Peruvian food finally set to make a splash in Hong Kong
The South American nation's cuisine is slowly carving out a place in the city and many will find the flavours familiar, writesMischa Moselle
Next month, two restaurants will bring Hong Kong diners the relatively unfamiliar flavours of Peru, the spread of whose cuisine is one of the few global food trends that is yet to take hold in the city.
When Hong Kong does eventually catch up, it may come as a surprise just how much local and Japanese influence there is on that far away country's cuisine.
"Peru has a big Chinese community and 14 per cent of Peruvians have some Chinese blood," says Peruvian chef Maria Rosa Vasquez.
One of the first ingredients that immigrants from Macau and then Guangdong province introduced to Peru was rice, specifically fried rice or arroz chaufa.
"This is found in every restaurant in Peru. People make it at home and in most restaurants there is a variation of fried rice on the menu. Rice is a very important part of the gastronomy. You'll never find a single home or restaurant without rice. If they don't list it, you can ask for it," says Vasquez.
The migrants also introduced restaurants called chifa, serving their own cuisine. These restaurants can be found all over Peru, but are especially common in Lima.
"It's part of our cuisine and some of the dishes have become traditional. The most typical is lomo saltado, a stir-fried beef dish," says Vasquez, adding that it is one of the most popular dishes in Peru.
The dish doesn't only combine influences from the two countries in its use of soy sauce and aji amarillo chillies - it is often served with both rice and fries.
Japanese chef Nobu Matsuhisa, whose own cooking has been much influenced by the time he spent in Peru, is a big fan of chifa restaurants. He used to eat in them in Lima 40 years ago and remembers how the Chinese cooks used the fish sold on the street by fishermen who had caught it in the Pacific Ocean that morning.
Nobu also remembers eating comida Nikkei, a style of food influenced by both Japanese and Peruvian cuisines that developed over the more than 100 years that the country has had a Japanese community. A fusion of the styles can be seen in new dishes created for the Nobu Hong Kong menu. Executive chef Oyvind Naesheim's new plates include a baked whole abalone dressed with smoked and roasted Peruvian piquillo chillies, shiso leaf and a cucumber salsa.
For Vasquez the most obvious Japanese influence has been on ceviche, which is now sliced thinly, sashimi style, rather than in thick chunks as before.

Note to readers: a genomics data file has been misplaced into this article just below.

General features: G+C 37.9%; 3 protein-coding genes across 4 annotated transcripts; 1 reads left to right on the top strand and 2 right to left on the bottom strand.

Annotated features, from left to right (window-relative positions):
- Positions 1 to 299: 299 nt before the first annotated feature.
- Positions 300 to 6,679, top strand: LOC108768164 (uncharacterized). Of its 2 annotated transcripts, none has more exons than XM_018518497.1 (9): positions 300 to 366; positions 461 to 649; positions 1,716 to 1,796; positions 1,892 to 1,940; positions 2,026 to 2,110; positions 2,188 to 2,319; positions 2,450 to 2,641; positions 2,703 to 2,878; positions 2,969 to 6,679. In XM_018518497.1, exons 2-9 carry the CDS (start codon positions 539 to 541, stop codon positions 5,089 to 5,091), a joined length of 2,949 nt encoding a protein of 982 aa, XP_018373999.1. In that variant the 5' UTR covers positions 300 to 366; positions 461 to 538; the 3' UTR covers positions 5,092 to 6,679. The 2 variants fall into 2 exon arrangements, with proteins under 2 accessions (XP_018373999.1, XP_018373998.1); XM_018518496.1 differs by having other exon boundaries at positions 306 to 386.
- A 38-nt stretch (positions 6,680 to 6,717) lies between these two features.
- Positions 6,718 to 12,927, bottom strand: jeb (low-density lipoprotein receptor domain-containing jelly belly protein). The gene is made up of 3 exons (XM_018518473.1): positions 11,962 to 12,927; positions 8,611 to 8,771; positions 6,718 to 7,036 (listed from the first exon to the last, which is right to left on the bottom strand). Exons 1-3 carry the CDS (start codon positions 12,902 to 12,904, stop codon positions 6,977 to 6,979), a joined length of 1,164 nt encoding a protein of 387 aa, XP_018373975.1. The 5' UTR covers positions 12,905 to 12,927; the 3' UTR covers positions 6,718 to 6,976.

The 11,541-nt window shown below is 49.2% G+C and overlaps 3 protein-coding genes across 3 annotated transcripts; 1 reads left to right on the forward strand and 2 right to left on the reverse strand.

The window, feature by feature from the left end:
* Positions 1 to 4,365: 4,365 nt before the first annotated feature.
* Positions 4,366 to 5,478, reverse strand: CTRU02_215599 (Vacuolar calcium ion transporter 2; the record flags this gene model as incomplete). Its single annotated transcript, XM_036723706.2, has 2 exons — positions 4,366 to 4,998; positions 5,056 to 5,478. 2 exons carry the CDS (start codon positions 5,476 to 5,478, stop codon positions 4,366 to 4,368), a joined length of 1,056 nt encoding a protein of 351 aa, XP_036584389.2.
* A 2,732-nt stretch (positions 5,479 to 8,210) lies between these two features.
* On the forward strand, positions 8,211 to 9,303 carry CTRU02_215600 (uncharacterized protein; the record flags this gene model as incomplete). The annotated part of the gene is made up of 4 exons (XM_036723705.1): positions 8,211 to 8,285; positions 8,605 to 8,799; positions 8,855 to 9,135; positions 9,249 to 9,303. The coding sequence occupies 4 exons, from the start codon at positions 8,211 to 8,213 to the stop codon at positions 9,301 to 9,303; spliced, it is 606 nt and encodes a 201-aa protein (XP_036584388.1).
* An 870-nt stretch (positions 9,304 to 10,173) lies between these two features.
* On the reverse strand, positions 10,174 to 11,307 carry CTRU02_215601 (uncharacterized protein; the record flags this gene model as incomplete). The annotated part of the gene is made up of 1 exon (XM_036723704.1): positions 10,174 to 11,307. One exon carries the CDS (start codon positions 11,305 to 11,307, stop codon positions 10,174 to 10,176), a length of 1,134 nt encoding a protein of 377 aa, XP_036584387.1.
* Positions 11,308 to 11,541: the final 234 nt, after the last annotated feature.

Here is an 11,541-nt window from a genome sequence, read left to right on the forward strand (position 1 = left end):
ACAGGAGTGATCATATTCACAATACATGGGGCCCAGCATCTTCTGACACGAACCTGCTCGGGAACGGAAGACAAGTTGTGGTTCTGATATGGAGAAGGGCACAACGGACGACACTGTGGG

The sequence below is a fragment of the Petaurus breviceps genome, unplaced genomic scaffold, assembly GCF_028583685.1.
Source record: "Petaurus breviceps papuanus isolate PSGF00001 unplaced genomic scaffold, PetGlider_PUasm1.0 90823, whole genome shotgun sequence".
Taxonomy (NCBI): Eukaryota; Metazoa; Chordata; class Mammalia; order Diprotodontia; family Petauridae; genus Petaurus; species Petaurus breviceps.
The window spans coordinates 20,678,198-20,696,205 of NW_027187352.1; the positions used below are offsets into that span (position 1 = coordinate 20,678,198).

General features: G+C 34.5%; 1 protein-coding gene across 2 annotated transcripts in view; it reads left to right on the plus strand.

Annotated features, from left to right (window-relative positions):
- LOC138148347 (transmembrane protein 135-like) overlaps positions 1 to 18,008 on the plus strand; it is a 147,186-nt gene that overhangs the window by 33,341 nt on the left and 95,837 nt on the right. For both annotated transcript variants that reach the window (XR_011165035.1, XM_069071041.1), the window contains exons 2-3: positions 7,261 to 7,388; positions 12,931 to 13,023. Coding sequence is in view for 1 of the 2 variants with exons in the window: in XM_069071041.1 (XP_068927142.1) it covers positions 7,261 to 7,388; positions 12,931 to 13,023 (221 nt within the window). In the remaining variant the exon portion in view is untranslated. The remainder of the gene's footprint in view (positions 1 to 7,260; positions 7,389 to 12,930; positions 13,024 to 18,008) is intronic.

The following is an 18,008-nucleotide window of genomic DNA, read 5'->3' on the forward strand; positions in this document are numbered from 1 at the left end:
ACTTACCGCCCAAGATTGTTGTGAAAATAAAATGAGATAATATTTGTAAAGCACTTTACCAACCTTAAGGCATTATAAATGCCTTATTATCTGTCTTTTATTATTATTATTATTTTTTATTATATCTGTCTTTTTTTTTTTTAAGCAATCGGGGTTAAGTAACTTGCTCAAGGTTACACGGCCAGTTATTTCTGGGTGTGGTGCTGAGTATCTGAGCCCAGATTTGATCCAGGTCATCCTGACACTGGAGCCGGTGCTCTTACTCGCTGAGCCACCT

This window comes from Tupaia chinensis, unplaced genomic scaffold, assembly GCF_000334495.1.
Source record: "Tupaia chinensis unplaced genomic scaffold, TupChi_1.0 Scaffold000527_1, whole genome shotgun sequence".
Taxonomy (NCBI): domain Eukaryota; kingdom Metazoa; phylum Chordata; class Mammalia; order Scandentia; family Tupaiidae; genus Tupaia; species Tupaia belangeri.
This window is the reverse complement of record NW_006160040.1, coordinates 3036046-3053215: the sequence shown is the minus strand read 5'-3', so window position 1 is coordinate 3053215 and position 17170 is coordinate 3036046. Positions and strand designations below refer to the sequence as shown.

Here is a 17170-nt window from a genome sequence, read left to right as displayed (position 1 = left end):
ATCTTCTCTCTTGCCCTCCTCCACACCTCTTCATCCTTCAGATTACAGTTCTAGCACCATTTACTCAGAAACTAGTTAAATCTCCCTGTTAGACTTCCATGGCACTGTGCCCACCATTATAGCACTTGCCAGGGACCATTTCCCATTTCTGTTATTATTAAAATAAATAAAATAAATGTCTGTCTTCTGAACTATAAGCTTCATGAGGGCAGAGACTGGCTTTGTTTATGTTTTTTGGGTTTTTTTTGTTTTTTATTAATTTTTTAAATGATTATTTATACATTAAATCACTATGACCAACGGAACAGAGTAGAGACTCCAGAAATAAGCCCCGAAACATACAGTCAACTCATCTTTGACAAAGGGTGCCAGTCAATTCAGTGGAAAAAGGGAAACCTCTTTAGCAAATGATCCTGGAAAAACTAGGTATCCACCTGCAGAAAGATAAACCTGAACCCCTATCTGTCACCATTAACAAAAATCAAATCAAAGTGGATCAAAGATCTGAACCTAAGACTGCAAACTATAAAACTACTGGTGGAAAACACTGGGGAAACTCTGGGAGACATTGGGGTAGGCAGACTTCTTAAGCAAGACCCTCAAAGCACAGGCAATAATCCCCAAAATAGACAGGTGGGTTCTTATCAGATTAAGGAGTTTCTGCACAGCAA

Nobu can take some of the credit for this innovation. He also believes it partly explains the cuisine's new found global popularity.
"I worked in Peru 40 years ago, I left to open my first restaurant in the US in 1987, Matsuhisa, and this restaurant featured ceviche and other Peruvian food but not in a traditional way, done in my way.
"Ceviche 40 years ago was marinated for five or six hours. After marinating in all that acid it was all white and the fish flavour was gone.
"The first lesson was to slice the fish and then mix the sauce and marinate briefly. I use a different sauce that gives the fish a different texture."
This tweak to the traditional dish paved the way for the cuisine's spread, he says.
Nobu also credits a new generation of innovative Peruvian chefs with helping to spread the word, including Gastón Acurio of internationally renowned restaurant Astrid y Gastón restaurant who opened a cevicheria in Mexico.
"Ferran Adrià, a good friend of mine, introduced Peruvian food to El Bulli. The food has become more sophisticated and fashionable.
"Foodies like their fashions and Peruvian cuisine is now fashionable," says Nobu.
Its range of ingredients present an opportunity for chefs to be creative, he says.
As well as the chillies that Nobu famously uses in his dishes, "there's lots of fresh seafood, also tomatoes, potatoes, quinoa, lots of local products".
Pedro Miguel Schiaffano's Malabar restaurant in Lima, ranked 95 in Restaurant magazine's top 100 restaurants in the world, is known for the use of obscure ingredients from across the Amazon Basin.
Perhaps Peru's culinary claim to fame is that it is the home of the potato. There were believed to be 2,000 varieties, but Peru's International Potato Centre now believes there may be 5,000. Every region of the country has its own types, but typically there are around 15 to 20 varieties in markets.
While Vasquez jokes that there are not 5,000 ways to cook a potato, there are some ways that are peculiar to Peru.
In the highlands around Lake Titicaca, peasants wrap potatoes in a mud called chaco and bake them to make a dish called huatia. Like many ingredients in Peruvian cooking, chaco is eaten for its medicinal qualities, in this case as a digestive.
"The Incas always had a very good balance, searching for nutritional value, protein from quinoa, carbohydrates from potatoes. They ate a lot of leafy, green vegetables. The diet includes many herbs that have medicinal properties and also augment the flavour of the food. Dishes use a lot of garlic, [which is] seen as a natural antibiotic," says Vasquez.
Quinoa, in common with all the Andean grains, is eaten by women to alleviate menopause and regulate hormonal levels.
Both hierba buena (a type of mint) and muña are good for digestion and acclimatising to high altitude.
"That's what the native people thought worked for these ailments," says Vasquez.
The root maca is also known as Peruvian Viagra and is popular in the highlands. Predictably, it's also exported in powdered form to China. In the past it was used by Inca warriors who needed it to prove effective in battle. Inca soldiers might also be given mashua, which has a sedative effect. The legends say it was given to men so they wouldn't rape women in war.
"It's delicious," says Vasquez. "We didn't realise that the rest of the world would appreciate it."